Skip to content

GRID COMPUTING | Contents | Next

The Big Picture: Viewing Terascale Data Sets Interactively from the Desktop

Reagan Moore, Bernard Pailthorpe
Scott Baden
UC San Diego
Joel Saltz, Alan Sussman, Tahsin Kurc
University of Maryland
Jon Genetti, Dave Nadeau, Mike Wan, Arcot Rajasekar

The old maxim states, "a picture's worth a thousand words." Today the Department of Energy uses powerful supercomputers to run increasingly realistic simulations of weapons tests that can no longer be done in the real world. But these simulations generate terabytes of data--thousands of billions of words. So researchers need a data visualization corridor, a path to move the data to their desktop workstations where they can display, interact with, and make sense of this abundant information. NPACI researchers are developing a data-handling system to make real-time visualization and interaction with these massive data sets a reality.

In large simulations, researchers must compute grids with one billion simulation cells, producing multi-terabyte data sets that can overwhelm existing storage, management, access, networking, and visualization technologies. Such is the case for the Department of Energy's (DOE) Visual Interactive Environment for Weapons Simulation (VIEWS) program, part of the Accelerated Strategic Computing Initiative (ASCI) to move weapons testing into the world of computer simulations.




To best understand immense data sets, researchers need not only to visualize the data, they need to be able to see it in multiple views that they can interactively control in real time from their desktop workstations. To provide scientists with this capability, SDSC and NPACI researchers are developing and adapting a number of tools for handling and visualizing data. This Terascale Visualization project is being carried out in collaborations with Lawrence Livermore National Laboratory, Los Alamos National Laboratory, and Sandia National Laboratories.

For researchers to interact with simulations run on remote high-performance computing resources requires a data-visualization corridor to connect the archives that hold the large, complex data sets to the user's visualization display. "Advanced displays today present about 8 MB of data on each screen at 24 frames per second--about 200 MB per second," says Reagan Moore who leads SDSC's Data-Intensive Computing Environments group. "At this rate, it would take about an hour and a half to access one terabyte, far too slow to be interactive. So we're applying data-handling systems to help the researcher interactively identify and access smaller subsets of the key data that they need to see in order to understand what's going on."

Top| Contents | Next


A typical 3-D hydrodynamic simulation, for example, contains regions of complex eddies. Especially near the boundary, a researcher may notice that the flow has developed characteristics that may not be physically possible, and this region needs to be viewed in greater detail to see whether the simulation is still valid there.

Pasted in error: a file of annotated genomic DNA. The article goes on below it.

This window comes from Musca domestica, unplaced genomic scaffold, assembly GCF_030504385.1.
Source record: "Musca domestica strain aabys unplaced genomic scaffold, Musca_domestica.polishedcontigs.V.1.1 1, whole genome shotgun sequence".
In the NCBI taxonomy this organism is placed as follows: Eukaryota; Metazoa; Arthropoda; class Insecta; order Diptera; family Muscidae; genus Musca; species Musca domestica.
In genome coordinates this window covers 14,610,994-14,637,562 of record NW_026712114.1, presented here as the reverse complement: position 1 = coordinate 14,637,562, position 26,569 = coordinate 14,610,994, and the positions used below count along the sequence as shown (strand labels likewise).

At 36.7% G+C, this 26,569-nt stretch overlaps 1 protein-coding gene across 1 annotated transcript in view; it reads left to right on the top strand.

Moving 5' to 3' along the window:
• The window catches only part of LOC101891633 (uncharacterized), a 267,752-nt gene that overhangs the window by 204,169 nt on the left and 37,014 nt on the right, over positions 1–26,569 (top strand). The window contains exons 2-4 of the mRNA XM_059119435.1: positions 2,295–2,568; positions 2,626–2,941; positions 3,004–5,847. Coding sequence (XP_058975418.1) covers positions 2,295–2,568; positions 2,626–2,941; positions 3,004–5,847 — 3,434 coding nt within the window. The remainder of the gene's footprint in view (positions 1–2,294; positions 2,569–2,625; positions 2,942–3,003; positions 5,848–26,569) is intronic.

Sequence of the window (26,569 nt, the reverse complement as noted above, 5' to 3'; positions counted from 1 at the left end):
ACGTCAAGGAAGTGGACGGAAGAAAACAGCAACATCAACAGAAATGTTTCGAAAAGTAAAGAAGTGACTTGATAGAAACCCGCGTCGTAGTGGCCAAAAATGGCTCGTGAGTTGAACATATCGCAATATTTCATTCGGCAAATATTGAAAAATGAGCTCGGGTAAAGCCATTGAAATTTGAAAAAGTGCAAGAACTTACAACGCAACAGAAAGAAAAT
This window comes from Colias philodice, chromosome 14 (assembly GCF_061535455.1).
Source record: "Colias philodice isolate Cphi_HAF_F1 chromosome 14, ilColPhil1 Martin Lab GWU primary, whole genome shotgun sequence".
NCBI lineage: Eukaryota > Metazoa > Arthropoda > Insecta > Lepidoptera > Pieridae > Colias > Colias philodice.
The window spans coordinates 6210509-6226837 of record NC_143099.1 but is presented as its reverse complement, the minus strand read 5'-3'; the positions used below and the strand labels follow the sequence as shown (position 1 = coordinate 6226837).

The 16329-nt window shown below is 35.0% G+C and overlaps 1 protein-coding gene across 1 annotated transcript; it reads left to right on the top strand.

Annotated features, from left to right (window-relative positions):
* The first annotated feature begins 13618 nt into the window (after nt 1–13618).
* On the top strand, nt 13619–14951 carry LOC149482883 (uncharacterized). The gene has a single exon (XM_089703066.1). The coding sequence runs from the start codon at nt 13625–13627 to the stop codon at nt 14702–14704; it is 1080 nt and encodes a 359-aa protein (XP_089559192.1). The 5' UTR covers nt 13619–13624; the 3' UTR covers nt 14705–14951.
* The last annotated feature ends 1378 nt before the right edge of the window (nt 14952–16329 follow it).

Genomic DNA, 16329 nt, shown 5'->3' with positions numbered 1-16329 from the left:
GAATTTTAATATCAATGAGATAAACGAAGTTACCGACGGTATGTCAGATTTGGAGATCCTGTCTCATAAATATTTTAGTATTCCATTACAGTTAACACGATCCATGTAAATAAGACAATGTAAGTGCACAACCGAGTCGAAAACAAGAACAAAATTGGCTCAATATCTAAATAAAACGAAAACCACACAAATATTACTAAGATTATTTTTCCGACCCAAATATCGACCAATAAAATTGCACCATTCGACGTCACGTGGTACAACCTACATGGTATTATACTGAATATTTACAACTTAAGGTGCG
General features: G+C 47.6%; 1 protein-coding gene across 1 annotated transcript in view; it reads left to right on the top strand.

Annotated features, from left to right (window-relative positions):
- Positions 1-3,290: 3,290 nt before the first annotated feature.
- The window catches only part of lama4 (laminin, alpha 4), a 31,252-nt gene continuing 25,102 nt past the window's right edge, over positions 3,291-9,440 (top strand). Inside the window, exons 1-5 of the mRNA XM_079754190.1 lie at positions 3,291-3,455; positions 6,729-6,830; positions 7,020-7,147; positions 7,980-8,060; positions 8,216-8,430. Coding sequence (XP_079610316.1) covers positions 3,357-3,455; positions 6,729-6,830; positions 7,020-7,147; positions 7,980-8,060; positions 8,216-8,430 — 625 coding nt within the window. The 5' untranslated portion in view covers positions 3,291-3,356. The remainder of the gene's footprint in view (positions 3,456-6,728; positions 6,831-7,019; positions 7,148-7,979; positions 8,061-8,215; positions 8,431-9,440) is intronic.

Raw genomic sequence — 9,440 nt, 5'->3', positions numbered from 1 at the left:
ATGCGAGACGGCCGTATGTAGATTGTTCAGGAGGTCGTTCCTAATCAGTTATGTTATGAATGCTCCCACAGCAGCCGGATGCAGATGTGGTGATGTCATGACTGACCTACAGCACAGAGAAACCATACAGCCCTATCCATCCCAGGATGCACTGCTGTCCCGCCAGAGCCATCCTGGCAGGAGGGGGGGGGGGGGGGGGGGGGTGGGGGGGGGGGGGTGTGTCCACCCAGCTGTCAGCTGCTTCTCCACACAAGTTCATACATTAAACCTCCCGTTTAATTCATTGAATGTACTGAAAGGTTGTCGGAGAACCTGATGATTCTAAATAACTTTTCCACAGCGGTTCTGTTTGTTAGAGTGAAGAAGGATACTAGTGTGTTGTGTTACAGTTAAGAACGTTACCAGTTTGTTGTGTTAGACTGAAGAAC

What tools can researchers use for finding their way through the vast sets of 3-D data produced by such large simulations? The approach NPACI researchers are taking is to apply tools for navigating to the region of interest through low-resolution representations of the data set while simultaneously providing high-resolution displays of the smaller desired focal point.

A key aspect of this project is linking the data-handling and visualization environments. Part of the solution is the Kernel Lattice Parallelism (KeLP) software, developed by Scott Baden of UC San Diego. KeLP is used to define a "floor plan" that specifies which region--in this case, the boundary of the hydrodynamic simulation--the researcher needs to access and visualize at high resolution, and the larger regions that only need to be accessed at low-resolution.

The SDSC Storage Resource Broker--client-server middleware that provides a uniform interface and advanced meta-data cataloging to give users rapid access to heterogeneous, distributed storage resources--is then used to control execution of the University of Maryland's integrated DataCutter middleware to extract the desired subsets of data at the location where the data are stored.

The DataCutter finds a series of data subsets that are then rendered in 3-D by SDSC's Volume Imaging Scalable Toolkit Architecture (VISTA) software and provide a slow-motion animation of the overall hydrodynamic simulation at low-resolution. The researcher then interactively defines smaller regions of interest and, guided by the low-resolution image, directs the DataCutter to return a subset of high-resolution data of just this region--the swirling flow of the eddies near the simulation boundary.

VISTA supports perspective views, simultaneous rendering of multiple independent, possibly overlapping data sets, and compositing of images for display. These images are transmitted back to the user's location and displayed on the desktop workstation. SDSC researchers are also working to adapt KeLP and DataCutter software to work with unstructured data.

As these innovative tools are further developed and integrated, researchers will have increased ability to identify and access the growing data sets generated by DOE VIEWS simulations and other important research programs--opening increasingly powerful windows into terabyte data sets. --PT

Top| Contents | Next
Top| Contents | Next